Prepositions are small words, but they are perhaps the most difficult words to use correctly in a foreign language. There are many prepositions in English, but common English prepositions include at, for, from, in, of, on, to.
What Are Prepositions and Prepositional Phrases?
A preposition is a word that shows the relationship between a noun (or pronoun) and the rest of the sentence. Prepositions have many purposes, but they often give us information about place, time, and direction.
- place: in the classroom, on the table, near the bank, at the bank, under the table
- time: in the morning, in March, in 1985, in ten minutes, for ten minutes, at 9:45, on Monday
- direction: to the bank, from the bank
The combination of a preposition and its object (and any modifiers such as articles or adjectives) is called a prepositional phrase.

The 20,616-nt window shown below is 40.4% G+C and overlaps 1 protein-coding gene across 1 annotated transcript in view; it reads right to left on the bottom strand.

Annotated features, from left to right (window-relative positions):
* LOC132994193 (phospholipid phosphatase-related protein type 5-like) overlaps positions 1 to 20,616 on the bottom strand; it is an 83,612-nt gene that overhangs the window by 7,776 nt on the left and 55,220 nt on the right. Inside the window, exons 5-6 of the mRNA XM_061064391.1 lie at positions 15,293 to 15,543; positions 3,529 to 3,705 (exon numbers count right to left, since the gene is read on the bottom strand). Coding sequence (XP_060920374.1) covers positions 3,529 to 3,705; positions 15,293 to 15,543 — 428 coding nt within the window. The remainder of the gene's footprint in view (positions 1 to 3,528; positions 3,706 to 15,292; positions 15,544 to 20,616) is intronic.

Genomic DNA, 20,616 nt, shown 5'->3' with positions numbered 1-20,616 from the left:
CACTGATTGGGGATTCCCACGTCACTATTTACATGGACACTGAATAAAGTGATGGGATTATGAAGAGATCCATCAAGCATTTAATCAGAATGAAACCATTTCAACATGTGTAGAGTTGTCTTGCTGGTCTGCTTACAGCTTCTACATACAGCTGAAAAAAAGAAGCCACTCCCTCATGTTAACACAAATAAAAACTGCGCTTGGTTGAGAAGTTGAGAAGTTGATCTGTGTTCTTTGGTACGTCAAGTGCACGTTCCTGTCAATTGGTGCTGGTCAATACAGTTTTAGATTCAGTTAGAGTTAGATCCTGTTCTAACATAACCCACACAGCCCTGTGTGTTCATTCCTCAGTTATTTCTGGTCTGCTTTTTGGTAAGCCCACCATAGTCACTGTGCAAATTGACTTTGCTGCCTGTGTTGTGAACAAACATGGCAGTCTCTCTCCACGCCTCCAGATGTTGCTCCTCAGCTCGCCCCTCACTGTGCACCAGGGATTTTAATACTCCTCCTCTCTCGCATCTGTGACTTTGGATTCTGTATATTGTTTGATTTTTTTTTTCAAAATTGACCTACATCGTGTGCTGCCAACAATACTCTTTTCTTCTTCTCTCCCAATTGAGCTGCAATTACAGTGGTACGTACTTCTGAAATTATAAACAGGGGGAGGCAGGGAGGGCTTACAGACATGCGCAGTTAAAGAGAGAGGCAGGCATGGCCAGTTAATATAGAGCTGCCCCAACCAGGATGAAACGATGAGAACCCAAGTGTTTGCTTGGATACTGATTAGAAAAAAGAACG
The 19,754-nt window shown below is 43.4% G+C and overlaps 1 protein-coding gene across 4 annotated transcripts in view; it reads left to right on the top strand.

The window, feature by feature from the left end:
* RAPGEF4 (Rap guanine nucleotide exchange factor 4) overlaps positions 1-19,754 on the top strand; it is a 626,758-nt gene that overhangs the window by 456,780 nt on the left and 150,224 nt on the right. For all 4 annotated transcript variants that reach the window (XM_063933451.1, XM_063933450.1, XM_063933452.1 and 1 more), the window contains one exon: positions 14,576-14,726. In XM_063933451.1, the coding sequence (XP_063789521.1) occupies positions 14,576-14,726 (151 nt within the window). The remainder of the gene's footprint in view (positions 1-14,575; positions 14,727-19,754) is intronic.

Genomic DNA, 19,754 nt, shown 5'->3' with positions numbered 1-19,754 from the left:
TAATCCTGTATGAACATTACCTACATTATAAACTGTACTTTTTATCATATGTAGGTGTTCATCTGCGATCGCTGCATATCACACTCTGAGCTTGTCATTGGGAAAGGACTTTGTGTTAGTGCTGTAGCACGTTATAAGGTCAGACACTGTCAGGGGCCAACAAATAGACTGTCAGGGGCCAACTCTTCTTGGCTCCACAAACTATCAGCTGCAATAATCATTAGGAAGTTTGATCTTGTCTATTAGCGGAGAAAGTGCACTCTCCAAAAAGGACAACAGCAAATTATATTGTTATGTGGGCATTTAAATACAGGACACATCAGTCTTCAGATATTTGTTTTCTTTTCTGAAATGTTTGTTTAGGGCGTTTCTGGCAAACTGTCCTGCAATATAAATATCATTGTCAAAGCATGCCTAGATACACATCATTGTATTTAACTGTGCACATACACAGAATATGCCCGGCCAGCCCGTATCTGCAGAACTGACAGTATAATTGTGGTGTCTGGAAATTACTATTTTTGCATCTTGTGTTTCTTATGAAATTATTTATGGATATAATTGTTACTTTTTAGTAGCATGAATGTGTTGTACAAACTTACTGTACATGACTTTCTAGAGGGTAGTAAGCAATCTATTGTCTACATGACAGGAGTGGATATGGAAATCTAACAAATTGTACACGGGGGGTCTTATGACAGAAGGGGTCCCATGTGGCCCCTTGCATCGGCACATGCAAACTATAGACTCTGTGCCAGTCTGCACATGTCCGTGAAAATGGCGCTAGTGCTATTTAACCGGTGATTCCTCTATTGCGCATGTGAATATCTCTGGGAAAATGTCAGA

at home under the sofa on the green table
PREP + OBJ PREP + ARTICLE + OBJ PREP + ARTICLE + ADJECTIVE + OBJ
A prepositional phrase can come at the beginning, middle, or end of a sentence.
- beginning: In central Canada, the weather can be incredibly cold.
- middle: Vicky studied French in central Canada in 2005 and 2006.
- end: Dr. Ian Palmer teaches at a large university in central Canada.
Note that we usually use a comma after a prepositional phrase that comes at the beginning of a sentence.
- beginning (with comma): In the last century, air pollution damaged our forests.
- end (with no comma): Air pollution damaged our forests in the last century